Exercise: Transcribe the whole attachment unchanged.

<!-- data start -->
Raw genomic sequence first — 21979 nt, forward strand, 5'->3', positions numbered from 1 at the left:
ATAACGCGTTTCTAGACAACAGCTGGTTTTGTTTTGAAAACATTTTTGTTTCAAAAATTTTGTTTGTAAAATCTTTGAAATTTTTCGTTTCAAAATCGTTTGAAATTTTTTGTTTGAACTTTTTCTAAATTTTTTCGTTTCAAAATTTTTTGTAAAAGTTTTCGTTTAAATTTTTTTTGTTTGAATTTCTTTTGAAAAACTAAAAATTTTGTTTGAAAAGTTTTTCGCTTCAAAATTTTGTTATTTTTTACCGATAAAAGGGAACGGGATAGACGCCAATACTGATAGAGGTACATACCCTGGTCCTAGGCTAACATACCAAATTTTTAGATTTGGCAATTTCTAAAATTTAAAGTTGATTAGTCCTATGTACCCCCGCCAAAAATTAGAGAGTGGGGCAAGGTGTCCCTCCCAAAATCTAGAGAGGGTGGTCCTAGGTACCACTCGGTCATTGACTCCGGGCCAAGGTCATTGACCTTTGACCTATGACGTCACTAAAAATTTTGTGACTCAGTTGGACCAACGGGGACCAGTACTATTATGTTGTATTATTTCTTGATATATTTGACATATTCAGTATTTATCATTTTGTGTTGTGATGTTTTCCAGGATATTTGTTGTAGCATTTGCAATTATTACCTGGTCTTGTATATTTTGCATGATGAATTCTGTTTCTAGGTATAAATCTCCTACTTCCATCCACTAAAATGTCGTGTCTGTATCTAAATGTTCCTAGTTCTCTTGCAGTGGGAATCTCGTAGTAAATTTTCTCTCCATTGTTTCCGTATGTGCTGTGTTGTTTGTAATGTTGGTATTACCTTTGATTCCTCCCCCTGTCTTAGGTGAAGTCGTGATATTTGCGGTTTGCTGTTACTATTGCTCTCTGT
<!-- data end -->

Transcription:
Raw genomic sequence first — 21979 nt, forward strand, 5'->3', positions numbered from 1 at the left:
ATAACGCGTTTCTAGACAACAGCTGGTTTTGTTTTGAAAACATTTTTGTTTCAAAAATTTTGTTTGTAAAATCTTTGAAATTTTTCGTTTCAAAATCGTTTGAAATTTTTTGTTTGAACTTTTTCTAAATTTTTTCGTTTCAAAATTTTTTGTAAAAGTTTTCGTTTAAATTTTTTTTGTTTGAATTTCTTTTGAAAAACTAAAAATTTTGTTTGAAAAGTTTTTCGCTTCAAAATTTTGTTATTTTTTACCGATAAAAGGGAACGGGATAGACGCCAATACTGATAGAGGTACATACCCTGGTCCTAGGCTAACATACCAAATTTTTAGATTTGGCAATTTCTAAAATTTAAAGTTGATTAGTCCTATGTACCCCCGCCAAAAATTAGAGAGTGGGGCAAGGTGTCCCTCCCAAAATCTAGAGAGGGTGGTCCTAGGTACCACTCGGTCATTGACTCCGGGCCAAGGTCATTGACCTTTGACCTATGACGTCACTAAAAATTTTGTGACTCAGTTGGACCAACGGGGACCAGTACTATTATGTTGTATTATTTCTTGATATATTTGACATATTCAGTATTTATCATTTTGTGTTGTGATGTTTTCCAGGATATTTGTTGTAGCATTTGCAATTATTACCTGGTCTTGTATATTTTGCATGATGAATTCTGTTTCTAGGTATAAATCTCCTACTTCCATCCACTAAAATGTCGTGTCTGTATCTAAATGTTCCTAGTTCTCTTGCAGTGGGAATCTCGTAGTAAATTTTCTCTCCATTGTTTCCGTATGTGCTGTGTTGTTTGTAATGTTGGTATTACCTTTGATTCCTCCCCCTGTCTTAGGTGAAGTCGTGATATTTGCGGTTTGCTGTTACTATTGCTCTCTGT